The pathway to earned citizenship

President_George_W._Bush_and_Barack_Obama_meet_in_Oval_OfficeOne of the topics under debate in the comprehensive immigration reform bill that was passed by the Senate four months ago, back in June, is the notion of earned citizenship that would provide undocumented immigrants with a pathway to legal US citizenship, depending on the individual who is attempting to assimilate into the American way of life.  It is now the middle of October and the bill remains stuck in the House of Representatives, drawing these proposed reforms to a standstill.

The proposed idea takes a number of steps in moving an individual toward gaining citizenship, the first of which is to acquire a provisional status.  In order to do this, they need to have registered, submitted biometric data, passed national security and criminal background checks and have paid off any penalties and fees.  If these stipulations have been met, the individual would be granted legal status, albeit without the benefits of a green card or any eligibility for subsidies, tax credits or welfare.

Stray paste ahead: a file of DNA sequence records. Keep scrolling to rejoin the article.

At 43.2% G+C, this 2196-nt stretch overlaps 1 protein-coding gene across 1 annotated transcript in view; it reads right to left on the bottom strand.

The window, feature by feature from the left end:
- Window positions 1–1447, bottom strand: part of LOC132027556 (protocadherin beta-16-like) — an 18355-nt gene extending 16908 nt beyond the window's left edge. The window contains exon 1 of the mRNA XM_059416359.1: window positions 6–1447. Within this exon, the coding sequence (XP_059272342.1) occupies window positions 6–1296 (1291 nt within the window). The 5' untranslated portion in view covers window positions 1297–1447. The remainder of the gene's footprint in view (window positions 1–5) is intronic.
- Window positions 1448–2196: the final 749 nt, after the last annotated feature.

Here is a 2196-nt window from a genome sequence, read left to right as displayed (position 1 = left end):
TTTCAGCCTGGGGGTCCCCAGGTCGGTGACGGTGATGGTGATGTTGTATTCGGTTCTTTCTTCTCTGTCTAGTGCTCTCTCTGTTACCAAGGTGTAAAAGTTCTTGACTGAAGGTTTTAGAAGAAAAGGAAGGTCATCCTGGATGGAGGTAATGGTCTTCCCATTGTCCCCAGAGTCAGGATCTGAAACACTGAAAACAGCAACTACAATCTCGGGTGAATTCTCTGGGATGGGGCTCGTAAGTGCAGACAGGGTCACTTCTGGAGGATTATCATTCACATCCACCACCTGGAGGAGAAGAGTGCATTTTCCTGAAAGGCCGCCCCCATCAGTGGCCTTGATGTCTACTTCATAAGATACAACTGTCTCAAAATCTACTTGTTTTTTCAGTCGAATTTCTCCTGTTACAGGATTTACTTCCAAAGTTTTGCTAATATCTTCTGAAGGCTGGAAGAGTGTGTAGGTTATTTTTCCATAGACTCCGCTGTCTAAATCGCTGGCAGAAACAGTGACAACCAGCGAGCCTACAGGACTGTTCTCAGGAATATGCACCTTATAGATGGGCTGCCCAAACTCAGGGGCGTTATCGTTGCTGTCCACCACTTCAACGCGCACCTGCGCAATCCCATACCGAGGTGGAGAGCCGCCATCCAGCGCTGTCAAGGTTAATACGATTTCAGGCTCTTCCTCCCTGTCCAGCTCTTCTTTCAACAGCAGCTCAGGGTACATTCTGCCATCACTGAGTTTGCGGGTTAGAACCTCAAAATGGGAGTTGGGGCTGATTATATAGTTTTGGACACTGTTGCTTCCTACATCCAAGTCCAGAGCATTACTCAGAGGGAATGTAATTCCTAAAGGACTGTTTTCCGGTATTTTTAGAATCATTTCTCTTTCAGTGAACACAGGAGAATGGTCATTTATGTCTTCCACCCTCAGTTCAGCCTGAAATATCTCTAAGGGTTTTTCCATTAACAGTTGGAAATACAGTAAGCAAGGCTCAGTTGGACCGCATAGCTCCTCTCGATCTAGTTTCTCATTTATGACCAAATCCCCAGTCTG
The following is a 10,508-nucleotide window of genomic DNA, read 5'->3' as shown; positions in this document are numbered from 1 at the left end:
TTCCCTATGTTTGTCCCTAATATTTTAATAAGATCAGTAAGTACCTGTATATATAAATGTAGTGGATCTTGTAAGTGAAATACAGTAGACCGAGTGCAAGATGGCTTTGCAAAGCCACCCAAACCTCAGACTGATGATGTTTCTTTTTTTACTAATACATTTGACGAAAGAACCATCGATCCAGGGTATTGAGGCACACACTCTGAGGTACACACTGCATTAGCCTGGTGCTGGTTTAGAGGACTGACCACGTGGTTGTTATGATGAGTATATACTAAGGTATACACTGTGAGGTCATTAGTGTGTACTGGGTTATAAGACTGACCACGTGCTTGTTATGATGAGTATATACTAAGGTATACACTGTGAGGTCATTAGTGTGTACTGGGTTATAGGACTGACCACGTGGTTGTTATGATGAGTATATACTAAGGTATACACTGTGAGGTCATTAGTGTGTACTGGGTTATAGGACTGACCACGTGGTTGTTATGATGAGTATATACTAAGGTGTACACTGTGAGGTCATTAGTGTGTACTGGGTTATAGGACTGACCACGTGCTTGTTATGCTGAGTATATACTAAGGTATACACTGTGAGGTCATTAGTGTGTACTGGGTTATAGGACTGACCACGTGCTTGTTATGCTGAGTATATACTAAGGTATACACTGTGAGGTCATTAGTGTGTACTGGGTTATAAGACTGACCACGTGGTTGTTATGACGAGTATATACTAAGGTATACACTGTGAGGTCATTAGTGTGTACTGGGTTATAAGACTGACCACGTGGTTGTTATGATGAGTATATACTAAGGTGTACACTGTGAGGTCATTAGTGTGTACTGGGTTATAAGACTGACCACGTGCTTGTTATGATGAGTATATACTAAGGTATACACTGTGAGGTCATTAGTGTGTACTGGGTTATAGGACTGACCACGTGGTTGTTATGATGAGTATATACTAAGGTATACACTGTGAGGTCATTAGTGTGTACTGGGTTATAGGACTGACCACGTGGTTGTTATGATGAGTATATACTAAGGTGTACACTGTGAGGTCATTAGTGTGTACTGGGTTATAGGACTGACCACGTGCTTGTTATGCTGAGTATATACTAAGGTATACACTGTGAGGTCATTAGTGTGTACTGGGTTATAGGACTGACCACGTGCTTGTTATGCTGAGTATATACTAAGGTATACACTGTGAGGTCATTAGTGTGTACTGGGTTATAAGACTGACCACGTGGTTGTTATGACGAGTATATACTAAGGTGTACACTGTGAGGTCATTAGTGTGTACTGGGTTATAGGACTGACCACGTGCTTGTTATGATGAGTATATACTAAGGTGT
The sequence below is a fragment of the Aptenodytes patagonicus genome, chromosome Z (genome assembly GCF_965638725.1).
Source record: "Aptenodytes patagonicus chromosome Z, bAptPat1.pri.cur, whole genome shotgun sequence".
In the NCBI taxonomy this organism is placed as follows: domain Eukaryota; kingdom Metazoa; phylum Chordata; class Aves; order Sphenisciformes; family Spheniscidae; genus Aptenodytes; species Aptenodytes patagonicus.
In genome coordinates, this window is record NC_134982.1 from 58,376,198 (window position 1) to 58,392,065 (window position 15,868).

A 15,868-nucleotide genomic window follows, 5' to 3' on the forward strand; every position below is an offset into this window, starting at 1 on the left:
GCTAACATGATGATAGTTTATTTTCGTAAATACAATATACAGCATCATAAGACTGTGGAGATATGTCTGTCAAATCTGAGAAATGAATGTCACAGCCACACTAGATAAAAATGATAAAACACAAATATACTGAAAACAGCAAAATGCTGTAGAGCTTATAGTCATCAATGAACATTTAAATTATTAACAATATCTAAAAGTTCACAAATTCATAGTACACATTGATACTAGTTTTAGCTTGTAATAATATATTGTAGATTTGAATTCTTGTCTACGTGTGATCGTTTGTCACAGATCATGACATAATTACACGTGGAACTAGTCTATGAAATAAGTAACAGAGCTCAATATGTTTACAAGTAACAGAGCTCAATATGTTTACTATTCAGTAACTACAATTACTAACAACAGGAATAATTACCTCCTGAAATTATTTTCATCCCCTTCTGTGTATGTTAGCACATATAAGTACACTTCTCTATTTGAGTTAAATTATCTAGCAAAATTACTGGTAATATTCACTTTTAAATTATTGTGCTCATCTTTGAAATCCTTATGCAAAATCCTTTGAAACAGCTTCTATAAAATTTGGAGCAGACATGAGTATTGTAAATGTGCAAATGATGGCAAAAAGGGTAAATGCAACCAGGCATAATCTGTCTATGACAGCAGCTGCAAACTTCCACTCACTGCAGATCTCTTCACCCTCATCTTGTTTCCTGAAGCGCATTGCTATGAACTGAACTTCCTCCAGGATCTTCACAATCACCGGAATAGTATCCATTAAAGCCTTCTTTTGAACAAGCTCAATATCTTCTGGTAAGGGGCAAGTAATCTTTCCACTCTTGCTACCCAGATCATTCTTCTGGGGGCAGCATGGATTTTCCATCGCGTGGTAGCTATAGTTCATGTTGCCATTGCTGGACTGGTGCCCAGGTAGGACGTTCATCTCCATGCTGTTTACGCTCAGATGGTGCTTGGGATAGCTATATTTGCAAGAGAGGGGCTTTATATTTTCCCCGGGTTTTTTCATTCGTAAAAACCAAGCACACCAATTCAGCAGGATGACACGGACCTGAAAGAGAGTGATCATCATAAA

The second step would be to submit a green card application.  Those who do so must pay taxes, pay extra penalties and fees, register for Selective Service, take a civics test, proficiently speak the English language and pass further background checks.

After a green card, the next step is citizenship, which would be obtained in the same manner as today.  Accepted DREAM Act applicants would have a number of different options, such as joining the Armed Forces or going to school for a minimum of two years, after which they can become citizens.